RK in 1980s, 3 Lasiks Beginning in 2001, Infectious Crystal Keratopathy

When this patient came to see me several weeks ago, I felt that the white deposits in the center of her cornea beneath the LASIK flap were from epithelial ingrowth since this eye suffered several episodes of this condition over the past few years. I referred this patient to the Bascom Palmer Eye Institute here in Miami for another opinion. Well, my diagnosis was incorrect. The condition that this eye is suffering from is "infectious crystal keratopathy", an extremely rare complication of refractive eye surgery. This eye underwent a number of separate Radial Keratotomy procedures in the 1980's followed by 3 separate LASIK procedures beginning in 2001. In this condition, crystals are deposited in the anterior portion of the cornea between the LASIK flap and the corneal surface. The infection related crystal deposits have a fine branchlike shape that develop over time and may be associated with inflammation. Fortified antibiotics were prescribed for this patient to use 4 times daily for the next few weeks at which time she will be seen again by the corneal specialists at Bascom Palmer. During my many years in practice I have seen thousands of patients suffering ocular trauma due to refractive eye surgeries including LASIK. This is the first time that I have ever seen an eye with "infectious crystal keratopathy".

The Wavefront Scleral Lens

The corneal irregularities created by refractive surgeries, such as LASIK and RK, are responsible for ghosting, halos, starbursting, and loss of contrast sensitivity. These "higher order aberrations" may exist on both the anterior and posterior. With aberrometry, the defects of the entire optical system can now be corrected by a scleral lens.

The Wavefront Scleral Lens

Autologous Serum for Dry Eyes

Dry eye conditions are among the most challenging conditions faced by refractive surgery patients. With autologous serum, blood is spun down to plasma, forming an eye drop that helps rehabilitate the cornea.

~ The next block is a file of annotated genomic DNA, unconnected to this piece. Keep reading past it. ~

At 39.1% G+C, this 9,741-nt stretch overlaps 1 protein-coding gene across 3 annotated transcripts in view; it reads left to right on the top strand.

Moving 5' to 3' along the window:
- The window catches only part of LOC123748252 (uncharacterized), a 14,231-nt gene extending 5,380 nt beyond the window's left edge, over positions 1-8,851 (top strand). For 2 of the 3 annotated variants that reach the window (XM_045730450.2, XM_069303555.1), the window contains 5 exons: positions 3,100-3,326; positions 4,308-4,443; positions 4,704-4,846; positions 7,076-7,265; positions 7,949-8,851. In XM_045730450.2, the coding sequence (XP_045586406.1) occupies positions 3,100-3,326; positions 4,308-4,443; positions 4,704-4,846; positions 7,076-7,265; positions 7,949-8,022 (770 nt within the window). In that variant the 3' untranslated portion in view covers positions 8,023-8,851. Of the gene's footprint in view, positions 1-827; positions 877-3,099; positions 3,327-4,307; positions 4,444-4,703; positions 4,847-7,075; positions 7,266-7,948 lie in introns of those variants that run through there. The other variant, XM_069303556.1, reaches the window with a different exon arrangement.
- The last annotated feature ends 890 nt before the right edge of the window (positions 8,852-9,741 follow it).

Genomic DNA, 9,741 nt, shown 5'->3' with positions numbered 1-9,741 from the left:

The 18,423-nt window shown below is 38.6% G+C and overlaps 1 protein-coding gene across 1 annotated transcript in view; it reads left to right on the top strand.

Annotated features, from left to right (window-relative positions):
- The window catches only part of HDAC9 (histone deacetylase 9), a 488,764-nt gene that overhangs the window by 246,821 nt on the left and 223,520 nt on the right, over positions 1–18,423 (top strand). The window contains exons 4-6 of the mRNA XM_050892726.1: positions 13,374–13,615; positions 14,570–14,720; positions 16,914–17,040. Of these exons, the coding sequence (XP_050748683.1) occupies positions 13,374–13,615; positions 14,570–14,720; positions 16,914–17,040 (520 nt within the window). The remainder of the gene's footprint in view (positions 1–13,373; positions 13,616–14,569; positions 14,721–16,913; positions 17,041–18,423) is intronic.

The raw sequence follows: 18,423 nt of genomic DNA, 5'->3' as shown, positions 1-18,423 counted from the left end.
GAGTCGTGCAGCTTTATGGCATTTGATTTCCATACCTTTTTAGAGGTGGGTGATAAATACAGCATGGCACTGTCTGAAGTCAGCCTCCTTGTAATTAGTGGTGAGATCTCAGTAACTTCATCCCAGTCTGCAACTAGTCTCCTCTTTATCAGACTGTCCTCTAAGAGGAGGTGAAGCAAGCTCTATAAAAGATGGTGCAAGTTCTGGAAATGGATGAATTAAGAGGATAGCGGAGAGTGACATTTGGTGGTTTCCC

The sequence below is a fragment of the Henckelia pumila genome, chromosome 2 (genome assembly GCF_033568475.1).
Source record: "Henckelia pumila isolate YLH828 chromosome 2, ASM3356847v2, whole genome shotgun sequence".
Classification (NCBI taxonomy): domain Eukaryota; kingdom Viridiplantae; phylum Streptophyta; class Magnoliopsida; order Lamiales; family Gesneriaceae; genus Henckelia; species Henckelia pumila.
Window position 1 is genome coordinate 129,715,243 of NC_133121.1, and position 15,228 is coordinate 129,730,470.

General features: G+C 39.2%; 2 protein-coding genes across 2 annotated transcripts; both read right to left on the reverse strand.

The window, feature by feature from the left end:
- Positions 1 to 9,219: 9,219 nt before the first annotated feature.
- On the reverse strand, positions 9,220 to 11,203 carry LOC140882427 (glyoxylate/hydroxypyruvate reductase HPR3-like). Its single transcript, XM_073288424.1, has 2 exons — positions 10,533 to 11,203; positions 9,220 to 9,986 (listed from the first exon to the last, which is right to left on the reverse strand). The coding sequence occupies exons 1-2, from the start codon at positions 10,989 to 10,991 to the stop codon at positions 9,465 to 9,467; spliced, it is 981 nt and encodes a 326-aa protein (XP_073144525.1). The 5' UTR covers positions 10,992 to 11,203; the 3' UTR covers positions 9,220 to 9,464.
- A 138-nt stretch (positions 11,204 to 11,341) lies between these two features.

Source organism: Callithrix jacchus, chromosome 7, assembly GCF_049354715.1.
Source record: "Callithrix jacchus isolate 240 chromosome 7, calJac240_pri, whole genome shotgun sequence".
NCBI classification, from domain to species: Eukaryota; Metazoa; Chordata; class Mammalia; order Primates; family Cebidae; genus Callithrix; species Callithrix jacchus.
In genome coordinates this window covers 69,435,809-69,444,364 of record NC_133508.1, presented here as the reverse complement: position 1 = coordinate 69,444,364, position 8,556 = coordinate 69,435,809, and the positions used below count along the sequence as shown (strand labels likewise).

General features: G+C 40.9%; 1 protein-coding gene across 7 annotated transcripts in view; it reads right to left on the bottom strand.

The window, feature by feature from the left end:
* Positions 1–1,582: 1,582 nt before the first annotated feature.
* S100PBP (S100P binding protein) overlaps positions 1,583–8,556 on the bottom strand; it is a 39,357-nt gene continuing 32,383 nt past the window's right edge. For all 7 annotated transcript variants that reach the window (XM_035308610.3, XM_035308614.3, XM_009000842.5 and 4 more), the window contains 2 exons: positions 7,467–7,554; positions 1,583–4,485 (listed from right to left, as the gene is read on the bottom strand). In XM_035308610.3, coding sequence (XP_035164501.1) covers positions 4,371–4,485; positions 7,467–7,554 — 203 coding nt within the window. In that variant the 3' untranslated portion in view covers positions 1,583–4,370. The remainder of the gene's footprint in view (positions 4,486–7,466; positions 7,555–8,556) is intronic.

Learn More about Autologous Serum

Dr. Boshnick on CBS This Morning

See Dr. Boshnick and Dr. Morris Waxler (former FDA chief research scientist on refractive surgery) talk about bad LASIK

Optimum Infinite Gas Permeable Material

I am happy to announce that our Global Vision Rehabilitation Center will be designing and fitting all of our “high need” patients with the Optimum Infinite gas permeable contact lens material. The Optimum Infinite material is the most oxygen permeable material ever to be approved by the FDA. In addition, this newly FDA approved material includes a UV lens blocker. Now for the first time, with certain patients, wearing a scleral lens made with the Infinite material under extended wear conditions can be considered.

SMAP 3D Scleral Lens Design

NEW: Powerpoint presentation on SMAP 3D

Last year we introduced an exciting piece of technology that has allowed us to custom design a scleral lens much more accurately. It is the SMAP 3D, which is a computer attached to a dedicated camera that allows us to obtain a 3 dimensional image of the entire front surface of the eye, including the cornea and the surrounding white portion of the eye (the sclera). Up until now there has not been any technology that would allow us to measure the ocular curvatures outside the cornea. The SMAP allows us to do this. Read More

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Blurred Vision, Burning Eyes: This Is a Lasik Success?

EyePrint Pro

EyePrintPro technology creates a scleral lens based on a mold of the cornea. The molding is accurate to 1 or 2 microns and fits perfectly because it exactly mirrors the irregularities of the individual corneal surface. The technology is well suited for post-Lasik, Keratoconus, RK, eye injury, and corneal transplant patients. Read More in this PDF about EyePrintPro Scleral Lens Technology

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